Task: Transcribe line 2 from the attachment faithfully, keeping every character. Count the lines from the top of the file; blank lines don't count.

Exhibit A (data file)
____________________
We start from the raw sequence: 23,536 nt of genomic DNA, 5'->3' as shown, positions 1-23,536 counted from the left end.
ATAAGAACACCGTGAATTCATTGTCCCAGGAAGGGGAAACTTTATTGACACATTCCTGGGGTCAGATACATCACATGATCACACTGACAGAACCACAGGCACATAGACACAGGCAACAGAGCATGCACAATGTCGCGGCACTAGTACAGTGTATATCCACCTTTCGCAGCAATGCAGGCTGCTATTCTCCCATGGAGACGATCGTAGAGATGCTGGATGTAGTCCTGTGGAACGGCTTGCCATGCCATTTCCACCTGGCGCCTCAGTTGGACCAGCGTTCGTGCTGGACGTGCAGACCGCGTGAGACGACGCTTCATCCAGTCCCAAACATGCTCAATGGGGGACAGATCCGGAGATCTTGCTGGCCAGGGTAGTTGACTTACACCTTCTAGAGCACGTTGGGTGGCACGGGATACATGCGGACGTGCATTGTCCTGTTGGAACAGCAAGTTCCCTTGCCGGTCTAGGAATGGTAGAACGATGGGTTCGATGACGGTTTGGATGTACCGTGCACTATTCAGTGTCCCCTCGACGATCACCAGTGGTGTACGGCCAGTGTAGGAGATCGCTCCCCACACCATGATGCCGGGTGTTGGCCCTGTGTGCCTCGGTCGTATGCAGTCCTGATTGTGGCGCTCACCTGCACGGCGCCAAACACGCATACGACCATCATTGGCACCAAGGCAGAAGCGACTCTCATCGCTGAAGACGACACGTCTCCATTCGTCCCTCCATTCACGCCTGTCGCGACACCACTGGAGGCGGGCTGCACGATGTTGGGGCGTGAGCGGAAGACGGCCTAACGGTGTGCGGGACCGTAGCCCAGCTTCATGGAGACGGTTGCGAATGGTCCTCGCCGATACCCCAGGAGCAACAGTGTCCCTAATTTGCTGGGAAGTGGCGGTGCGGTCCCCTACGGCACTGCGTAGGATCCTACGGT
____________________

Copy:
ATAAGAACACCGTGAATTCATTGTCCCAGGAAGGGGAAACTTTATTGACACATTCCTGGGGTCAGATACATCACATGATCACACTGACAGAACCACAGGCACATAGACACAGGCAACAGAGCATGCACAATGTCGCGGCACTAGTACAGTGTATATCCACCTTTCGCAGCAATGCAGGCTGCTATTCTCCCATGGAGACGATCGTAGAGATGCTGGATGTAGTCCTGTGGAACGGCTTGCCATGCCATTTCCACCTGGCGCCTCAGTTGGACCAGCGTTCGTGCTGGACGTGCAGACCGCGTGAGACGACGCTTCATCCAGTCCCAAACATGCTCAATGGGGGACAGATCCGGAGATCTTGCTGGCCAGGGTAGTTGACTTACACCTTCTAGAGCACGTTGGGTGGCACGGGATACATGCGGACGTGCATTGTCCTGTTGGAACAGCAAGTTCCCTTGCCGGTCTAGGAATGGTAGAACGATGGGTTCGATGACGGTTTGGATGTACCGTGCACTATTCAGTGTCCCCTCGACGATCACCAGTGGTGTACGGCCAGTGTAGGAGATCGCTCCCCACACCATGATGCCGGGTGTTGGCCCTGTGTGCCTCGGTCGTATGCAGTCCTGATTGTGGCGCTCACCTGCACGGCGCCAAACACGCATACGACCATCATTGGCACCAAGGCAGAAGCGACTCTCATCGCTGAAGACGACACGTCTCCATTCGTCCCTCCATTCACGCCTGTCGCGACACCACTGGAGGCGGGCTGCACGATGTTGGGGCGTGAGCGGAAGACGGCCTAACGGTGTGCGGGACCGTAGCCCAGCTTCATGGAGACGGTTGCGAATGGTCCTCGCCGATACCCCAGGAGCAACAGTGTCCCTAATTTGCTGGGAAGTGGCGGTGCGGTCCCCTACGGCACTGCGTAGGATCCTACGGT